To see God die. Good Friday

On Friday, April 2, 1613, John Donne was, we believe, leaving Polesworth, Warwickshire, after having visited with Sir Henry Goodere, and travelling to Montgomery Castle in Wales, on his way to an Easter visit with Sir Edward Herbert.  Donne has become known, to us, as a brilliant preacher, gifted poet, and master of the English language — even a daringly erotic poet in his day.

john-donne-hires-cropped
John Donne

But at this particular point in his life, in 1613, John Donne was not yet ordained in the Church of England — that wouldn’t happen until two years later.  This particular Friday — April 2 — was Good Friday that year.  We know or, that is, we suspect we know Donne’s plans for Good Friday that year because of his poem, “Good Friday, 1613.  Riding Westward.”  It’s tempting, though not always proper, to project a poem’s words onto the poet, himself.  Nevertheless, as Daniel Starza Smith writes in a fine essay, “it is certainly suggestive that this 42-line poem, conceived as Donne entered his 42nd year, was written at exactly the time Donne made his decision to take orders, in spring 1613. (After overcoming many ‘distractions or diversions’ cast in his path, he was eventually ordained in 1615.) The poem was probably composed on a journey.  Following his return he announced his ‘resolution of a new course of life and new profession’ – divinity.”

It’s a lovely poem, and haunting all the same.  I share it, here, on this Good Friday — April 19, 2019.  I’m taking advantage of this time after our noonday Stations of the Cross and before the 7 o’clock Solemn Collects & Holy Communion.  The afternoon rain they’d promised has begun to fall — not only beating down some of the raging pollen but also setting a perfect poetic mood.  I’ll paste the full text of the poem, all 42 lines, below, and invite you to reflection, I hope, aided by some summary observations on my part.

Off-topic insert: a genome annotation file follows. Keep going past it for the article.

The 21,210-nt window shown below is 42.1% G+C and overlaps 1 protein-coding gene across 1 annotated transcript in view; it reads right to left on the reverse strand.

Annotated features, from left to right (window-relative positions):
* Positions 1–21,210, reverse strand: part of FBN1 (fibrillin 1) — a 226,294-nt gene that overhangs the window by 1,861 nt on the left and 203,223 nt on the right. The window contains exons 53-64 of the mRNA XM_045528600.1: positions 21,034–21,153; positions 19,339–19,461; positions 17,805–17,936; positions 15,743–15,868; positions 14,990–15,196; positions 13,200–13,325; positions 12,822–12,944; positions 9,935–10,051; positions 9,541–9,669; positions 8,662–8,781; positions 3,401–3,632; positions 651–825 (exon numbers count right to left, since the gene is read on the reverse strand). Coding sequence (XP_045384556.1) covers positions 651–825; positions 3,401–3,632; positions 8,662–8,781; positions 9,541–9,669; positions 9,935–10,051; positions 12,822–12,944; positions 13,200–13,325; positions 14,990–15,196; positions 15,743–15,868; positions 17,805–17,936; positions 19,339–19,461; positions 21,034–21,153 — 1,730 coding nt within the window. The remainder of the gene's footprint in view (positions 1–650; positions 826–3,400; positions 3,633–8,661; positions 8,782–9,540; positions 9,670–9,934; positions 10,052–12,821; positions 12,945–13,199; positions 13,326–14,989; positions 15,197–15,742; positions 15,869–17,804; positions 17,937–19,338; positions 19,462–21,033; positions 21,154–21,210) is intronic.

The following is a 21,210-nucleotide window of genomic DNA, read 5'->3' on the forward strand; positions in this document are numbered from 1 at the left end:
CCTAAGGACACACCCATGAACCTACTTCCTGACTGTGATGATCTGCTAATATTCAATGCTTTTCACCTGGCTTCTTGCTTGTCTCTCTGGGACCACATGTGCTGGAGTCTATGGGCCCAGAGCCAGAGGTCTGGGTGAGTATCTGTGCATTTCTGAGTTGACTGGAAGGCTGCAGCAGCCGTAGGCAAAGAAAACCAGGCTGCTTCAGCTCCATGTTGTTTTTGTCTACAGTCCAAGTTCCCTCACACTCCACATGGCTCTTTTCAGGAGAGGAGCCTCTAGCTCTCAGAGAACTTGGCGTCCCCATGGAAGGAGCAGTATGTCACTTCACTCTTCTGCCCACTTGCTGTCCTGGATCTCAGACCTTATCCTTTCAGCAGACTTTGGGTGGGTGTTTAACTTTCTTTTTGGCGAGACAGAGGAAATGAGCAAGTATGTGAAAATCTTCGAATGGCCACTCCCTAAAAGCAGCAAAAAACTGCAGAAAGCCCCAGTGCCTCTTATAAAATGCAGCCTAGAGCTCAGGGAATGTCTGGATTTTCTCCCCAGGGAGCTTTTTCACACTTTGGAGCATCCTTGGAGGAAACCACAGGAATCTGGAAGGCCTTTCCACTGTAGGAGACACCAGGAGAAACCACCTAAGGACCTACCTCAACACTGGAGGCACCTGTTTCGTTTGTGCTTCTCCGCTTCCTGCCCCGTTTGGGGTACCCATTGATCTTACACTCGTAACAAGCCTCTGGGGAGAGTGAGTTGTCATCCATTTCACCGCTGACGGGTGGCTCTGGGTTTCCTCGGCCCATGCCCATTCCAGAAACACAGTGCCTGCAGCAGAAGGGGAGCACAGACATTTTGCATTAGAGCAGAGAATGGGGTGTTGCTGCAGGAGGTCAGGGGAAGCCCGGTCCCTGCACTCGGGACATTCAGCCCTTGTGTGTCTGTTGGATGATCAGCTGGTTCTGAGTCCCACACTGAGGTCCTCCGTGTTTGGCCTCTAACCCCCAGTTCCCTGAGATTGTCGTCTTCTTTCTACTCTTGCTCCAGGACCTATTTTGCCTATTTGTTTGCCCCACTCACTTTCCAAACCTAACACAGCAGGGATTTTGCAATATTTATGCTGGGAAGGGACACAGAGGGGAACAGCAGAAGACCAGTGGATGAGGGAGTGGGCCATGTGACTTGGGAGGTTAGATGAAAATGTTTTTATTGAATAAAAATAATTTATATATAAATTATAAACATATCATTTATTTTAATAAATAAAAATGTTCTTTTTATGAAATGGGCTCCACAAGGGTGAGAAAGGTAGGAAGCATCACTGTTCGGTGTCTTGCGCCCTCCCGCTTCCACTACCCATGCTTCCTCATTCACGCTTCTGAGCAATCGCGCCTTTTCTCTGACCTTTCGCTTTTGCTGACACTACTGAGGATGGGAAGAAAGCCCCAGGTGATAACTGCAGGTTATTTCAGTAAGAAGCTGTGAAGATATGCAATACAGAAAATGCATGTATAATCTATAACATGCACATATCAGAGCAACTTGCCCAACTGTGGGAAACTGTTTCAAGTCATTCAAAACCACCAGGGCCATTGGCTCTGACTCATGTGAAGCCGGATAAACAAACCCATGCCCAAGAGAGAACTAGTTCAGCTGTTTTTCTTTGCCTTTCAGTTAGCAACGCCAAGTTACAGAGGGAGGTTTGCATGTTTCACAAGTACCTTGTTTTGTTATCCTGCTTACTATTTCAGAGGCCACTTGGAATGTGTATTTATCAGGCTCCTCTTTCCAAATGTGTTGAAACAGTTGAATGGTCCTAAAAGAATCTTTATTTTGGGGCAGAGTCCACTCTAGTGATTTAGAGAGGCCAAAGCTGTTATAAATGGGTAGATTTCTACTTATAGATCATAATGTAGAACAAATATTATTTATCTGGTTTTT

1. Our patterns and lives are set.  We are not, ourselves, the master of our own destiny.  The poem begins with lines that sound like they were lifted from a 17th century discussion of Aristotelian physics — we read of “spheares,” “foreign [sic] motions,” and a “first mover.”  Like the planets in their courses, my soul is a sphere — a determined shape, with rules that govern it (me).  And yet it is round, too, and capable of (as we would say) coming ’round full circle.
  2. The poet is aware that he’s doing things the wrong way; literally, he’s headed in the wrong direction.  He’s travelling westward on a day when Christ was crucified in the east — Jerusalem.  Not only that, but his body is moving in one direction whereas his soul, literally the life-force within him, is bending, stretching in the other.  “Hence is’t, that I am carried towards the West / This day, when my Soules forme bends toward the East.” (Lines 9-10)  This is a perfect description of internal conflict.img_0731